10. Press the sides together, cut a slit through the lid, egg wash and bake for about 40 minutes or until cooked through and nicely browned on top.

11. Dredge with caster sugar and serve warm with Barbados sugar and softly whipped cream.

* From Living Library blog: “Lady Wilde, in her book Ancient Legends, Mystic Charms & Superstitions of Ireland wrote: “It is said by time-wise women and fairy doctors that the roots of the elder tree, and the roots of an apple tree that bears red apples, if boiled together and drunk fasting, will expel any evil living thing or spirit that may have taken up abode in the body of a man.”

* From The Order of Bards, Ovates & Druids: “In a Medieval Irish story Connla the Fair, an Irish prince, fell in love with a beautiful Faerie woman, who arrived on the Irish shore in a crystal boat. She offered him an apple from the world of Faerie; he took the fatal bite, and was hers forever. They set sail for her magical island where the trees bore both fruit and blossom, and winter never came. There they ate an ever replenishing stock of apples, which kept them young forever. An Otherworldly apple tree magically makes music which can dispel ‘all want or woe or weariness of the soul’. In Irish lore, the God Óengus offered three miraculous apple trees from the magical woods, Bruig na Bóinde (New Grange), as a wedding gift for one of the Milesians. One was full in bloom, one shedding its blossoms, and one in fruit. The deliberate felling of an apple tree was punishable by death in ancient law).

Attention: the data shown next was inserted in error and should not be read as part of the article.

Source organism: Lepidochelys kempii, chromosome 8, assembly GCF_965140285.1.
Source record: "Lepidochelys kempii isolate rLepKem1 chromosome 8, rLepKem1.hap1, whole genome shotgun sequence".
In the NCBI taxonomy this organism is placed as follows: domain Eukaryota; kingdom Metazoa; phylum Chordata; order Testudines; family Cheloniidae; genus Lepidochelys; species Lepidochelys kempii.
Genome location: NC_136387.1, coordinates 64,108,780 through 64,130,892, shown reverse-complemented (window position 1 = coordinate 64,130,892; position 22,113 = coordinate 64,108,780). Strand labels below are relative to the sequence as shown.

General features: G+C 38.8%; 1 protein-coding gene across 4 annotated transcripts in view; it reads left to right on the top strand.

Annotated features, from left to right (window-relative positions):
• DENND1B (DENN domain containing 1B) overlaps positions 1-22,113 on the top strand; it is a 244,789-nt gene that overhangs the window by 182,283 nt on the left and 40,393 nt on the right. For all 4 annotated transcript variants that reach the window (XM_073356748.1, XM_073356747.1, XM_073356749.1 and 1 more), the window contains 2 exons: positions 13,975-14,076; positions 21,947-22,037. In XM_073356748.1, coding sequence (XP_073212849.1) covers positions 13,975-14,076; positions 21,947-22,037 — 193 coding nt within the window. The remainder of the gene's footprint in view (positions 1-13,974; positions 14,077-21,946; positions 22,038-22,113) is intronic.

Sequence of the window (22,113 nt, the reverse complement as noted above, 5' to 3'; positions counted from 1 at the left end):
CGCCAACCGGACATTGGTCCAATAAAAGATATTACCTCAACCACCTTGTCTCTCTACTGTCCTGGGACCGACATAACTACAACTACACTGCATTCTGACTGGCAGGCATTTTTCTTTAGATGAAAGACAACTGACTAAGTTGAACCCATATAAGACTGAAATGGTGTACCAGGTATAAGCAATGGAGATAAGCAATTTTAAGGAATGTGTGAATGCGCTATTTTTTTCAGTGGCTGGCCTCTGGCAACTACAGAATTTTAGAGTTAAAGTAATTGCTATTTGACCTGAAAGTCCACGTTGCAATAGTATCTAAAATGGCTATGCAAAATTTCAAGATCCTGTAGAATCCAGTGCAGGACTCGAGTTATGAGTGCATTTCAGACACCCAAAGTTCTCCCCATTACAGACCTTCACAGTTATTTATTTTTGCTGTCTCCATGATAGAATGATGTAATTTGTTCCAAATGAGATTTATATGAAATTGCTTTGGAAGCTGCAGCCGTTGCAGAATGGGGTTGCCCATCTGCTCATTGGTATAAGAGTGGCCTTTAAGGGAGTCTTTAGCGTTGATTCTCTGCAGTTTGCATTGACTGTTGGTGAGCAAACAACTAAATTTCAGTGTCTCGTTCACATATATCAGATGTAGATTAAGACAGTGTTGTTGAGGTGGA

* The old Irish tree list here and a brief history by Irish forester, Fergus Kelly, speaks directly to the history of old Irish trees, including the apple tree.

* The secret steamy history of Halloween apples over at NPR.og.

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Autumn has arrived. The leaves on our trees are just starting to turn and fall. The days are obviously shorter: the nights longer. And, because there’s a distinct chill in the air, the central heating is back on.

As Mother Nature moves us gently from summer to winter, I find that I am making fewer foods that are light and healthy and more that are luxurious and hearty.

Traditional Irish foods…stewed apples, Barm Brack, thick and creamy soups, roasts and, of course, Colcannon…are what we’re eating more of now.